You know the scenario. You need to get a message out to a lot of people—the baby’s here, bring your own beer, that sort of thing—but you don’t want to drag dozens of contacts into a spammy, reply-all messaging nightmare at the same time. No matter what your preferred communication app of choice, here’s how it’s done.
Sending messages from WhatsApp
If WhatsApp is your preferred messaging platform, you’re in luck, as it features a very handy option called Broadcast. This beams the same message to a selected mix of contacts, but keeps all those messages separate, and you can even save particular lists of people for particular occasions.
From the front screen of the app, tap the menu button then New broadcast. Pick your recipients, type your message, and you’re done—the message appears like a normal message in your regular conversation windows, and subsequent replies are kept private. The initial broadcast appears as a separate entry in your chat list, but the same message is duplicated in all the individual threads you’ve already got going with these contacts too.
There is one caveat: You can only broadcast messages to people who have your number saved in their phone’s address book, otherwise they won’t be received. If broadcasts aren’t getting through, that might be the reason why.
Tapping on the new message icon (bottom right) and then picking New group is the option you want to avoid, assuming you don’t want to kick off a thread where everyone can see what everyone else is saying. If you get pulled into a group against your wishes, open the thread, tap the menu button (top right), then choose Group info and Exit group.
Sending messages from an iPhone
The Messages app on iOS handles group chats differently depending on whether the recipients of your communication are all using iMessage, or all using SMS, or a combination of the two. The only way to specifically avoid a group chat and force individual SMS messages to be sent out is to switch off both iMessage and MMS.
From Settings tap Messages, then toggle both iMessage and MMS Messaging to off (you lose all the advantages of iMessage, like end-to-end encryption, at the same time). You can then go back into the Messages app, and create a new message for multiple recipients without starting a group chat. Your initial message is kept in a separate conversation thread, but any replies get routed to individual chats instead.
Several apps can also help here, despite the restrictions iOS puts on third-party access. The best we’ve found is Reach, which works with iMessage or plain SMS, and can even personalize each message for you—you do have to press send for each message you want to push out (because of those restrictions we just mentioned), but it’s a lot more convenient than copy and paste, and means all your conversation threads stay organized.
To duck out of a group chat thread that you’ve found yourself pulled into in Messages for iOS, go into the thread and tap the information button (top right). Scroll down and tap Leave this Conversation and you’re out. If you don’t see the option, it means at least one of the participants isn’t using iMessage.
Sending messages from Android
The default Android Messages app for SMS actually handles group texts without creating a group chat—in other words, the default action is to ping people individually when you select multiple recipients for a message. Just tap the plus button (bottom right) on the front screen, then select the contacts, then type out your message—you won’t accidentally create a hot mess of a group chat.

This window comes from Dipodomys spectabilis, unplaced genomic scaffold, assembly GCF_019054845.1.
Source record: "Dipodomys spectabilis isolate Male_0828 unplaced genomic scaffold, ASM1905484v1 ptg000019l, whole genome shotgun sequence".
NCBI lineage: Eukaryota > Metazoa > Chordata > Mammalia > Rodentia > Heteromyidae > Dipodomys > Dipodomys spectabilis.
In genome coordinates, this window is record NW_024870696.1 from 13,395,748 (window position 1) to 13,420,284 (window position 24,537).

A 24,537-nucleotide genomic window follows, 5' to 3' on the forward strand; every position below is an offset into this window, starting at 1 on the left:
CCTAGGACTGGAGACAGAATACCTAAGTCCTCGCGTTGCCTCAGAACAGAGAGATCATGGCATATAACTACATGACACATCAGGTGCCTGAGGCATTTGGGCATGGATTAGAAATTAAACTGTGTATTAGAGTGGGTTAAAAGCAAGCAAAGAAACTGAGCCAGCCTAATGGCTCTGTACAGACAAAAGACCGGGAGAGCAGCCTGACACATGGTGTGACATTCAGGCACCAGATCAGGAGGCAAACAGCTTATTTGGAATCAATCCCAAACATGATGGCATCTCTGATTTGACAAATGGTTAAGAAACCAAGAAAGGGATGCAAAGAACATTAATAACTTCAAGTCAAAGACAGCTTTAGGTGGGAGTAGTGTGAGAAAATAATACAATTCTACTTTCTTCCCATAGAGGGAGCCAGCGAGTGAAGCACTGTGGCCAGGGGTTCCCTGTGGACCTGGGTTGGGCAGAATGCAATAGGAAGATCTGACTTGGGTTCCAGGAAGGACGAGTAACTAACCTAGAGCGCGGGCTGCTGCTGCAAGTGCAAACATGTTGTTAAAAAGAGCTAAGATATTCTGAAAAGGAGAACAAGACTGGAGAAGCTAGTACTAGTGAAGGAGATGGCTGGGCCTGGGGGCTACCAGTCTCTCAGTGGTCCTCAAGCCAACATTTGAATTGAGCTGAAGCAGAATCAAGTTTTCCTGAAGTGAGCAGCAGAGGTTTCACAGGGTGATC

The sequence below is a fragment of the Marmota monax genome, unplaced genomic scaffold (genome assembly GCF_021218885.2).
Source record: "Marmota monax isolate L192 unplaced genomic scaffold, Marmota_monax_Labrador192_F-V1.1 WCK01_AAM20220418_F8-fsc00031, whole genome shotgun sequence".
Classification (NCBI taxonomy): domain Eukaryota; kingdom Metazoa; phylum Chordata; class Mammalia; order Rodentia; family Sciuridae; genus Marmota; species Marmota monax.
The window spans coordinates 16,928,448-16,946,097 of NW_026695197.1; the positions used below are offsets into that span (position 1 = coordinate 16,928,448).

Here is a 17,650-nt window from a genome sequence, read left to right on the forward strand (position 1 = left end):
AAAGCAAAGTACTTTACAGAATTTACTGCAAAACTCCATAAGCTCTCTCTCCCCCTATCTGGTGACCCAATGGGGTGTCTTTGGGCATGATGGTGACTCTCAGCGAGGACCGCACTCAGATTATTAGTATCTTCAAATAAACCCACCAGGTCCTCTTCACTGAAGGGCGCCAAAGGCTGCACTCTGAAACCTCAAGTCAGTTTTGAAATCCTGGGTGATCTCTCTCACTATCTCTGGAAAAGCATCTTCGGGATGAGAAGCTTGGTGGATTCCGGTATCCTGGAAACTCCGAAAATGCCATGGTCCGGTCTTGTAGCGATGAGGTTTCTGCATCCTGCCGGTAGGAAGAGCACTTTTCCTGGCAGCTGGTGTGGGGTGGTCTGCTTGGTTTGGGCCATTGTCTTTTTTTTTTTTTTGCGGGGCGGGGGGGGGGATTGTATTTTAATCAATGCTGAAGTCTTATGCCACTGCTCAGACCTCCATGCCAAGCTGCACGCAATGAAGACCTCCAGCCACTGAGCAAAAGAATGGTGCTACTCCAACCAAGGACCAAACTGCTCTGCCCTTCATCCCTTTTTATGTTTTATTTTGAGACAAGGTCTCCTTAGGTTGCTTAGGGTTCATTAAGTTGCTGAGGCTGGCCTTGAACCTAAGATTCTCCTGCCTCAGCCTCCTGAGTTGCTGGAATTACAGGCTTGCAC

As in Messages for iOS, the message you send out creates a new conversation thread, but the SMS is also duplicated in the threads you have with each individual contact, and any replies are kept in those one-to-one threads as well. It’s slightly cleaner than the way iOS does it but you’ll still see a group created in your list of chats (long press on the group SMS entry and tap the trash can icon if you want to get rid of it).
Plenty of third-party SMS apps will do the job for you on Android as well. Pulse SMS is one that’s caught our eye lately, and can make your texts available on multiple devices for a small fee (it’s free to use on your phone). Again, just tap the plus button to start a group text—like Android Messages, replies get sorted back into individual threads, though in this case the original text message isn’t copied over and sits in a thread on its own.
Chomp SMS is an old favorite too. Here you need to specify the mode you want to use before creating a group: Tap the menu button (top right), then Settings, then pick Group Chat Mode and choose SMS. The option you want in this case is Replies go only to you (SMS), otherwise you’ll create an MMS thread where replies go to everyone.
Sending messages from other apps
Not every app has a handy feature for sending one-to-many communications, so if you’re using something other than the apps we’ve already mentioned, you may have to take the traditional cut and paste route. Time consuming sure, but not too bad when you get into the rhythm of it, and only have a handful of people to message rather than a hundred.
In Facebook Messenger, for example, long press on a message then tap Copy. Back out of the current thread, dive into another one, then double-tap (iOS) or long press (Android) inside the message box and pick Paste from the pop-up menu.
This is the least convenient option of the lot but it’s certainly clean and tidy—it’s almost as if you typed out each message individually. All of your conversation threads stay intact and in order, and of course if anyone replies to one of your messages, those replies are kept private in their own threads.
Double-check in whatever app you’re using first though—our favorite encryption messaging app Signal always creates group chats for multiple recipients, whereas something like Viber has a broadcast feature just like WhatsApp.